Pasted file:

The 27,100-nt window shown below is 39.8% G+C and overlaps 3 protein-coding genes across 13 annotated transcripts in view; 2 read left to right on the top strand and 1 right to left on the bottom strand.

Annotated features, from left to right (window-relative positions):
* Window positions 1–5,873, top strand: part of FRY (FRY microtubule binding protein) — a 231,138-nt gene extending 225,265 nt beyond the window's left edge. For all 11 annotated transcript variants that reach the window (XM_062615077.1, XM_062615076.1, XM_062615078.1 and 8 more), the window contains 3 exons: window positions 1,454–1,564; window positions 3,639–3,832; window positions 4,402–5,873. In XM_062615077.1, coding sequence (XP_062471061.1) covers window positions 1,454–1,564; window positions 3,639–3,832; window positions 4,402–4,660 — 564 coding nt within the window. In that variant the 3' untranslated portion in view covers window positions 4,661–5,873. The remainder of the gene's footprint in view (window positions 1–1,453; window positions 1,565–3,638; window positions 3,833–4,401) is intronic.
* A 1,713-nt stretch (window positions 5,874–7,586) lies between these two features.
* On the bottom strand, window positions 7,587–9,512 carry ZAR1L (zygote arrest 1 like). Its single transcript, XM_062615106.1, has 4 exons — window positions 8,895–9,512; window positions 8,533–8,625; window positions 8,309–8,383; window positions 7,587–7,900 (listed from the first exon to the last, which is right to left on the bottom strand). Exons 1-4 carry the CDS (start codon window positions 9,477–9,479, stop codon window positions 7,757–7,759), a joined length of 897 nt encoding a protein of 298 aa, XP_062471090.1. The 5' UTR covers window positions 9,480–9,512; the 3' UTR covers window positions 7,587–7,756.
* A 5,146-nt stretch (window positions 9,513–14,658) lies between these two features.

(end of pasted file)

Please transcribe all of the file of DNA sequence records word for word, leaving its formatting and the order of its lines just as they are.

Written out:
The 27,100-nt window shown below is 39.8% G+C and overlaps 3 protein-coding genes across 13 annotated transcripts in view; 2 read left to right on the top strand and 1 right to left on the bottom strand.

Annotated features, from left to right (window-relative positions):
* Window positions 1–5,873, top strand: part of FRY (FRY microtubule binding protein) — a 231,138-nt gene extending 225,265 nt beyond the window's left edge. For all 11 annotated transcript variants that reach the window (XM_062615077.1, XM_062615076.1, XM_062615078.1 and 8 more), the window contains 3 exons: window positions 1,454–1,564; window positions 3,639–3,832; window positions 4,402–5,873. In XM_062615077.1, coding sequence (XP_062471061.1) covers window positions 1,454–1,564; window positions 3,639–3,832; window positions 4,402–4,660 — 564 coding nt within the window. In that variant the 3' untranslated portion in view covers window positions 4,661–5,873. The remainder of the gene's footprint in view (window positions 1–1,453; window positions 1,565–3,638; window positions 3,833–4,401) is intronic.
* A 1,713-nt stretch (window positions 5,874–7,586) lies between these two features.
* On the bottom strand, window positions 7,587–9,512 carry ZAR1L (zygote arrest 1 like). Its single transcript, XM_062615106.1, has 4 exons — window positions 8,895–9,512; window positions 8,533–8,625; window positions 8,309–8,383; window positions 7,587–7,900 (listed from the first exon to the last, which is right to left on the bottom strand). Exons 1-4 carry the CDS (start codon window positions 9,477–9,479, stop codon window positions 7,757–7,759), a joined length of 897 nt encoding a protein of 298 aa, XP_062471090.1. The 5' UTR covers window positions 9,480–9,512; the 3' UTR covers window positions 7,587–7,756.
* A 5,146-nt stretch (window positions 9,513–14,658) lies between these two features.